Archive RSS Email

Screencast for Learn Enough Action Cable to Be Dangerous

Oct 26, 2016 • posted by Michael Hartl

I’ve just released the screencast for Learn Enough Action Cable to Be Dangerous, which teaches you how to make real-time web applications using Rails and the WebSocket Protocol.

This is cutting-edge web development, the kind of thing that gives you a leg up on the competition when landing a contract or getting a job.

The Action Cable sample app is a real-time chat application, and for this kind of app the screencast format really shines. It’s hard to completely capture the dynamic nature of Action Cable in a written tutorial, but with a screencast you can really see the app come to life.

Topics include:

  • Upgrading a Rails app to Action Cable
  • Message broadcasts using WebSockets
  • Polishing the User Interface with CoffeeScript
  • Advanced enhancements like Markdown support and @-mention notifications

Anyone interested in building real-time apps will benefit from both the ebook and video versions of Learn Enough Action Cable to Be Dangerous.

There are two main ways to get it:

  1. Buy the downloadable ebooks & videos: Get EPUB/MOBI/PDF ebooks & over 2 hours of MP4 videos.
  2. Join the Learn Enough Society: Get access to a special enhanced online version (with community answers to exercises) and free streaming versions of all 2+ hours of the Action Cable screencasts.

Either way, I hope you enjoy learning enough Action Cable to be dangerous!

Discuss on Hacker News

Michael Hartl

I’m Michael Hartl—author, educator, and entrepreneur. I’m probably best known as the creator of the Ruby on Rails Tutorial, a book and screencast series that together constitute one of the leading introductions to web development. Once called his “favorite book” by Wikipedia founder Jimmy Wales, the Ruby on Rails Tutorial currently has over 150 5-star reviews at Amazon. I’m also (in)famous for creating Tau Day and The Tau Manifesto, which have inspired an international movement dedicated to the proposition that “pi is wrong.” (For example, as a result of The Tau Manifesto, MIT releases their admissions decisions each year at “Tau Time” (6:28 p.m.), and typing tau/2 at Google yields 3.14159…) Finally, I’m a founder of Softcover, a publishing system and sales platform for technical authors, which among other things powers both The Tau Manifesto and the Ruby on Rails Tutorial.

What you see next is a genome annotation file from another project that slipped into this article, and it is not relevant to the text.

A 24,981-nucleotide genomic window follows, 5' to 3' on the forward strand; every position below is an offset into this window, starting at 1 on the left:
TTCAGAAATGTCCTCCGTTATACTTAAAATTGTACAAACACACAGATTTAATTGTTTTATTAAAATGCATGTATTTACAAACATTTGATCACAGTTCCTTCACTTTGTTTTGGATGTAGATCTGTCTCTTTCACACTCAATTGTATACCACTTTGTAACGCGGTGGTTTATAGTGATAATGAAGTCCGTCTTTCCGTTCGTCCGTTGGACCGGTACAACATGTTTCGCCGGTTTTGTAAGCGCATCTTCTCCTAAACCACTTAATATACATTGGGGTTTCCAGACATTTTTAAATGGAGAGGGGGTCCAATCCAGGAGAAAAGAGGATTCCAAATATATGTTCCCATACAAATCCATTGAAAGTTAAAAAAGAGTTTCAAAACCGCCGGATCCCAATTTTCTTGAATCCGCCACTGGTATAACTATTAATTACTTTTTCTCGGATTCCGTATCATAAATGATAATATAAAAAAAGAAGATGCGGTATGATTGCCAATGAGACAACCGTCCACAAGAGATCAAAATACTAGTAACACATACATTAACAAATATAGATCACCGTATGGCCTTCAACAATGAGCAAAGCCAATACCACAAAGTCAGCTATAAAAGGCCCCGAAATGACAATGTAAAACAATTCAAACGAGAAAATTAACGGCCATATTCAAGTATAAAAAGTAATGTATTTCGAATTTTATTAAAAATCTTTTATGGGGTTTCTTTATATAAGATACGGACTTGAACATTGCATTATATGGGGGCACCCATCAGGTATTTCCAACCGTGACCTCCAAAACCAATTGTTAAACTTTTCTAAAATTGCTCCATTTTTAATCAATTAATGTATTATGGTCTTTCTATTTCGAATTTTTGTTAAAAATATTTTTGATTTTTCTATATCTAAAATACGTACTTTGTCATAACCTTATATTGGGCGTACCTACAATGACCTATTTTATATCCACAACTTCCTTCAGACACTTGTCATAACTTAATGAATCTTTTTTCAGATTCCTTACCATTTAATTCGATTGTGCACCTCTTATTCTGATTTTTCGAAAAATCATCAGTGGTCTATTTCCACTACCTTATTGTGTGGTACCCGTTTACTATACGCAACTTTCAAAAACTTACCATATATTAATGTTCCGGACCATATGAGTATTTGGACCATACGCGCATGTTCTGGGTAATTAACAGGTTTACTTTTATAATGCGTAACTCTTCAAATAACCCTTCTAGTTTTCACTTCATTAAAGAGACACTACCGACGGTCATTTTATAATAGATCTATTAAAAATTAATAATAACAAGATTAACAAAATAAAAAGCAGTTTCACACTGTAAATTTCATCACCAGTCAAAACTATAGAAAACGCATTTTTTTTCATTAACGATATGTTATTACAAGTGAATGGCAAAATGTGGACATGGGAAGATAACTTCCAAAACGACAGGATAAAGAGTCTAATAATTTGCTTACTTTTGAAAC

I’m a graduate of Harvard College and have a Ph.D. in Physics from Caltech, where I studied black hole dynamics and was an award-winning instructor in theoretical and computational physics. I’m also an alumnus of Y Combinator, the entrepreneur program that has produced companies such as Dropbox and Airbnb. (Alas, my own Y Combinator startup was neither Dropbox nor Airbnb.)